All 27,000 birds on the farm in Mid-Suffolk will be humanely culled and a 1km restriction zone around the infected farm has been put in place to limit the risk of the disease spreading. An investigation is in progress to determine the most likely source of this outbreak.
Low pathogenic avian influenza (LPAI) is a less serious strain of H5 avian influenza. It can cause mild breathing problems, but affected birds will not always show clear signs of infection. The last confirmed case of LPAI in the UK was in Dunfermline in January 2016.
Since June 2017, there have been no detections of avian influenza in poultry or kept birds in the UK. The UK has retained its OIE country freedom status since September 2017.
Chief veterinary officer Christine Middlemiss said: “Low Pathogenic Avian flu has been confirmed on a commercial chicken farm in Suffolk. Immediate steps have been taken to limit the risk of the disease spreading and 27,000 poultry at the farm will be culled.
“Public Health England has confirmed that the risk to public health is very low and the Food Standards Agency has said that bird flu does not pose a food safety risk for UK consumers.
“Bird keepers should remain alert for any signs of disease, report suspected disease immediately and ensure they are maintaining good biosecurity on their premises. We are urgently looking for any evidence of disease spread associated with this strain to control and eliminate it.”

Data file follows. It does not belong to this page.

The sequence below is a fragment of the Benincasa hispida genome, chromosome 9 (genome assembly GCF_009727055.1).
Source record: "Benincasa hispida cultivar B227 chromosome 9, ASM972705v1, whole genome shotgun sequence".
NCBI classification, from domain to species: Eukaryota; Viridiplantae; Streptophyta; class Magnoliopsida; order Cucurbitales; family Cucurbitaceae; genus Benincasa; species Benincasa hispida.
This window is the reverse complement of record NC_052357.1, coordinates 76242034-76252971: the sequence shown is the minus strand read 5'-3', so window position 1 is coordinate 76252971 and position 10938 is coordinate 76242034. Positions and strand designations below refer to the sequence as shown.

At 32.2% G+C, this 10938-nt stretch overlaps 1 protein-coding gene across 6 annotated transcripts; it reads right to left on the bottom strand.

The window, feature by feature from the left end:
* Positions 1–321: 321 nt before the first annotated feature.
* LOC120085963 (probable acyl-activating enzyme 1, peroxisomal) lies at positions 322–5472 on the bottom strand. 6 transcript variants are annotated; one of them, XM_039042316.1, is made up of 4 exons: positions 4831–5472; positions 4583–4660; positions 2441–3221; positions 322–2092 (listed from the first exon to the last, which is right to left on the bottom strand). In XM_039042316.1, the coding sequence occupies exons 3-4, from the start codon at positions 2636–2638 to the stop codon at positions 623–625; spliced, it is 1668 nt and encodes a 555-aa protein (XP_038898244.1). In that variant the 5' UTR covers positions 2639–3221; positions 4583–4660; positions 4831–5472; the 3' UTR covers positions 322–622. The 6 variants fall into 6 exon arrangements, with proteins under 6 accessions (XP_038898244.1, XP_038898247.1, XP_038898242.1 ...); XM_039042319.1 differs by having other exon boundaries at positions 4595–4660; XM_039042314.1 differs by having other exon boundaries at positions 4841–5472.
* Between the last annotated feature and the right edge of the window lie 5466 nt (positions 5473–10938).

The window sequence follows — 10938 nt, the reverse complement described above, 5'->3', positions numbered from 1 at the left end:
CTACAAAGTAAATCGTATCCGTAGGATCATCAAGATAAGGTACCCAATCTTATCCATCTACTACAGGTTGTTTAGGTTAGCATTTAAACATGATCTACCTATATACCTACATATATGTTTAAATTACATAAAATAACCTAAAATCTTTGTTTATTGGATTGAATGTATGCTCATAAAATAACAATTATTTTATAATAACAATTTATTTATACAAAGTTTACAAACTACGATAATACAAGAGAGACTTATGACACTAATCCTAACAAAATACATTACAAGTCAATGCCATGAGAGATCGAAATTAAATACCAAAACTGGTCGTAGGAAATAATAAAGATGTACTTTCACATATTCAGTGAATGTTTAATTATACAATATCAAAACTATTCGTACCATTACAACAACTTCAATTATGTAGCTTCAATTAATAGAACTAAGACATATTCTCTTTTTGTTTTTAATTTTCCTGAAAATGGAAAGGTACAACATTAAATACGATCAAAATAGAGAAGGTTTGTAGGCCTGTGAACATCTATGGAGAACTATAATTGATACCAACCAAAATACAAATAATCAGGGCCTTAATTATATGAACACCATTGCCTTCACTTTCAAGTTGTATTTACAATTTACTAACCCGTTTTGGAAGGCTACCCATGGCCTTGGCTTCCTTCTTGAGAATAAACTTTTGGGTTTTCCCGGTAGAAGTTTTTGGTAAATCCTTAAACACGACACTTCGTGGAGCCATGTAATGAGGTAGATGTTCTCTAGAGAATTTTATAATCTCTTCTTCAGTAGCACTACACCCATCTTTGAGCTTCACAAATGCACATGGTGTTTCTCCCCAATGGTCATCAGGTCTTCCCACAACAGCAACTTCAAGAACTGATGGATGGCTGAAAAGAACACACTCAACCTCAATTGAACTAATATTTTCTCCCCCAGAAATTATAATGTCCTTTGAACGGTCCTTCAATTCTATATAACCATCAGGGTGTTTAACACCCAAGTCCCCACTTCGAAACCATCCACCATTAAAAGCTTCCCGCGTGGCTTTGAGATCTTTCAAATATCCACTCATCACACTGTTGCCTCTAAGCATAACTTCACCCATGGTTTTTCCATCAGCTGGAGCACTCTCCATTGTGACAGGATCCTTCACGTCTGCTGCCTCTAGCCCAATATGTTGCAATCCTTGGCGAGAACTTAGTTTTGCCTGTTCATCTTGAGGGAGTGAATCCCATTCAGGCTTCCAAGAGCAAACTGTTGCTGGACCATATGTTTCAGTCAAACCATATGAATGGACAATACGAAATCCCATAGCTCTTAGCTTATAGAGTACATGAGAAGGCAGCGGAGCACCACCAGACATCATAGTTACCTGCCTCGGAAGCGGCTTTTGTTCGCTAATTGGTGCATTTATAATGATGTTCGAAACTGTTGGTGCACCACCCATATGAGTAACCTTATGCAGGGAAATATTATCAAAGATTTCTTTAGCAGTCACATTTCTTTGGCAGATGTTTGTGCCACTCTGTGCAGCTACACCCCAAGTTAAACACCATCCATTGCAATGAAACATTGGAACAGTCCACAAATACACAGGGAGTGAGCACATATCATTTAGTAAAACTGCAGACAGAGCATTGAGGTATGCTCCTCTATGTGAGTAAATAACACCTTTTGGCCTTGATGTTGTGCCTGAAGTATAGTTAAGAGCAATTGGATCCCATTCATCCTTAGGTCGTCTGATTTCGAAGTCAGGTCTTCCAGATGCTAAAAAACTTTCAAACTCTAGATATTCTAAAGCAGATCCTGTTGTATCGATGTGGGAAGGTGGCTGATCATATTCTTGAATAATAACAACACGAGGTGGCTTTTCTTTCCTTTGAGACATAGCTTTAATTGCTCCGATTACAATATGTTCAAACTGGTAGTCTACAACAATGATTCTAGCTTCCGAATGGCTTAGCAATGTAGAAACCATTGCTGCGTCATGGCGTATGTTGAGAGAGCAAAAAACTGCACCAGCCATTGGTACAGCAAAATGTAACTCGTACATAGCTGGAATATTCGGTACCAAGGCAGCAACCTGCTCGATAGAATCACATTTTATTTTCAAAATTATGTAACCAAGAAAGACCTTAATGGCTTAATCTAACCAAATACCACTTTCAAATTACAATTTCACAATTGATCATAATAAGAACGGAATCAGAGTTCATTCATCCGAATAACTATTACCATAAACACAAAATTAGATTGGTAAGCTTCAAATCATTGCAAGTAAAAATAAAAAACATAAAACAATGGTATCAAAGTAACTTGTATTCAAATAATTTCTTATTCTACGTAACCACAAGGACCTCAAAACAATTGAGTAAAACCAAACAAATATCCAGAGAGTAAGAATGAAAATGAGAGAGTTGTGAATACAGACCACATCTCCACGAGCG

Dr Gavin Dabrera, public health consultant at Public Health England, added: “Avian flu (often called bird flu) is primarily a disease of birds and the risk to the general public’s health is very low. As a precaution, we are offering public health advice and antivirals to those who had contact with the affected birds, as is standard practice.”
British Poultry Council (BPC) chief executive Richard Griffiths said: "The health of our birds remains the priority for BPC member businesses up and down the country. I would like to urge all commercial and non-commercial producers to maintain effective bio-security on their premises, remain alert for any signs and report suspected disease immediately.”